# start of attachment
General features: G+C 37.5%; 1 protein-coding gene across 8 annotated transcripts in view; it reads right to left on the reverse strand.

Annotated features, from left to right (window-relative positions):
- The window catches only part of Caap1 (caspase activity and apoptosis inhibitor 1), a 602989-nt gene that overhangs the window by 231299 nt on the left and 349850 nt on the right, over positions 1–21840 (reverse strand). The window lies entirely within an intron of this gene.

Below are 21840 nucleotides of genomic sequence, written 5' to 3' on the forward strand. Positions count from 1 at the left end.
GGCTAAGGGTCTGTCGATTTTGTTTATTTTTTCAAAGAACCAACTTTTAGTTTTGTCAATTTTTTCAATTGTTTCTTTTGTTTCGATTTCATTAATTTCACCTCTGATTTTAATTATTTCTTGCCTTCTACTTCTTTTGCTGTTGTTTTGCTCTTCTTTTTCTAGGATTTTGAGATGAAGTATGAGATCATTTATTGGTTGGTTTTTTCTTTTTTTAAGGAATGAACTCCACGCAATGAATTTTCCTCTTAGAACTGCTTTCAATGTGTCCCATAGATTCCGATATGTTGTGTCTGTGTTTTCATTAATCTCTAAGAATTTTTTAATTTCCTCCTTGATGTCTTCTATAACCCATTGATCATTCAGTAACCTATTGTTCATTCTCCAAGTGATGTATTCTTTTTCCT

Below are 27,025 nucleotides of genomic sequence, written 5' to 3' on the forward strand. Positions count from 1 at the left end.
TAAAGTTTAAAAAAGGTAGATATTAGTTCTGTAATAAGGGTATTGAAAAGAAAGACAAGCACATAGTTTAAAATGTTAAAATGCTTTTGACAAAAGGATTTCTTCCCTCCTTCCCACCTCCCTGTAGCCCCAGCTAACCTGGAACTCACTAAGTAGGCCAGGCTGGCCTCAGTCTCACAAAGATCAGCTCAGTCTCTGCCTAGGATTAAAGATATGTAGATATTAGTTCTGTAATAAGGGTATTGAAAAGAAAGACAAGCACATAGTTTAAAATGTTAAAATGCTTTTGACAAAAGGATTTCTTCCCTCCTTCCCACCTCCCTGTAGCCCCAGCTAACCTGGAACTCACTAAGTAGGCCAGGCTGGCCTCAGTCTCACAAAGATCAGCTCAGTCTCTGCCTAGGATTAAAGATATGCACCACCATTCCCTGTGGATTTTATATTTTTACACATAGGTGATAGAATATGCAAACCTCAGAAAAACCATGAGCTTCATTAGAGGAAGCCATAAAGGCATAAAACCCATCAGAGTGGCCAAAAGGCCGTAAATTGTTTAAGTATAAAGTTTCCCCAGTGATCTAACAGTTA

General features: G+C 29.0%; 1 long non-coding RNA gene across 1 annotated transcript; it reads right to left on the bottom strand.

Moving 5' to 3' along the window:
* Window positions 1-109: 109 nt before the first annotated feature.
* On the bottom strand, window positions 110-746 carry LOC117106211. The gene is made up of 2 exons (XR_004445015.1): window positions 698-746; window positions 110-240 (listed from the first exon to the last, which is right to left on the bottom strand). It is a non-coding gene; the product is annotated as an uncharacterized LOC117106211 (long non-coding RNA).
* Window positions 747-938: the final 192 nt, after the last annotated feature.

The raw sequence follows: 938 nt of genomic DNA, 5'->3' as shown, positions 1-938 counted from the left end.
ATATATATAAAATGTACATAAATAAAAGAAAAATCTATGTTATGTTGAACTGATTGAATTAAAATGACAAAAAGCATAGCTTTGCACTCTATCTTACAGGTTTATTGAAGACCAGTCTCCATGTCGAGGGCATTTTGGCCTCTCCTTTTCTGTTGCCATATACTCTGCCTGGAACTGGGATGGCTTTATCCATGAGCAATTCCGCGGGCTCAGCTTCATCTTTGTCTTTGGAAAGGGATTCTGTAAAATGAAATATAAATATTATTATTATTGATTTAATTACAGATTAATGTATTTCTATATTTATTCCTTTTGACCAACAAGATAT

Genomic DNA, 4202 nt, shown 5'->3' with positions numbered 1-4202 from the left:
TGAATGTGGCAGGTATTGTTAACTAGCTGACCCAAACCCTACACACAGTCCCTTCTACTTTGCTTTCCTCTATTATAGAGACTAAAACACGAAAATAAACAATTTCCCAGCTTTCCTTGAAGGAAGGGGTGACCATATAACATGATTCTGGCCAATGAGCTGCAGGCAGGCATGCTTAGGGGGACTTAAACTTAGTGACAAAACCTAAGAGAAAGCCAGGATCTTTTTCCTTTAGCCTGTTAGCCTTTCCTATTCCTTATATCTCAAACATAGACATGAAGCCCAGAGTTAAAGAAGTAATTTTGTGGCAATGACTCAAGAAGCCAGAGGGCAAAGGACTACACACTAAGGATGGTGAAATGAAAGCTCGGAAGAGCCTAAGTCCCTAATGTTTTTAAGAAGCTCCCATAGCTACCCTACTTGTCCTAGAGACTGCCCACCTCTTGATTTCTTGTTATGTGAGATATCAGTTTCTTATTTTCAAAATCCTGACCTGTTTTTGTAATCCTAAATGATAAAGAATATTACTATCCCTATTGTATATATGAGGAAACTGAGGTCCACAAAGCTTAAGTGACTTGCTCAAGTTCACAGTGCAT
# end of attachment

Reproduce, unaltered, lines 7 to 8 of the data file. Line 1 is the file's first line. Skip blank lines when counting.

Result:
TAAAGTTTAAAAAAGGTAGATATTAGTTCTGTAATAAGGGTATTGAAAAGAAAGACAAGCACATAGTTTAAAATGTTAAAATGCTTTTGACAAAAGGATTTCTTCCCTCCTTCCCACCTCCCTGTAGCCCCAGCTAACCTGGAACTCACTAAGTAGGCCAGGCTGGCCTCAGTCTCACAAAGATCAGCTCAGTCTCTGCCTAGGATTAAAGATATGTAGATATTAGTTCTGTAATAAGGGTATTGAAAAGAAAGACAAGCACATAGTTTAAAATGTTAAAATGCTTTTGACAAAAGGATTTCTTCCCTCCTTCCCACCTCCCTGTAGCCCCAGCTAACCTGGAACTCACTAAGTAGGCCAGGCTGGCCTCAGTCTCACAAAGATCAGCTCAGTCTCTGCCTAGGATTAAAGATATGCACCACCATTCCCTGTGGATTTTATATTTTTACACATAGGTGATAGAATATGCAAACCTCAGAAAAACCATGAGCTTCATTAGAGGAAGCCATAAAGGCATAAAACCCATCAGAGTGGCCAAAAGGCCGTAAATTGTTTAAGTATAAAGTTTCCCCAGTGATCTAACAGTTA

General features: G+C 29.0%; 1 long non-coding RNA gene across 1 annotated transcript; it reads right to left on the bottom strand.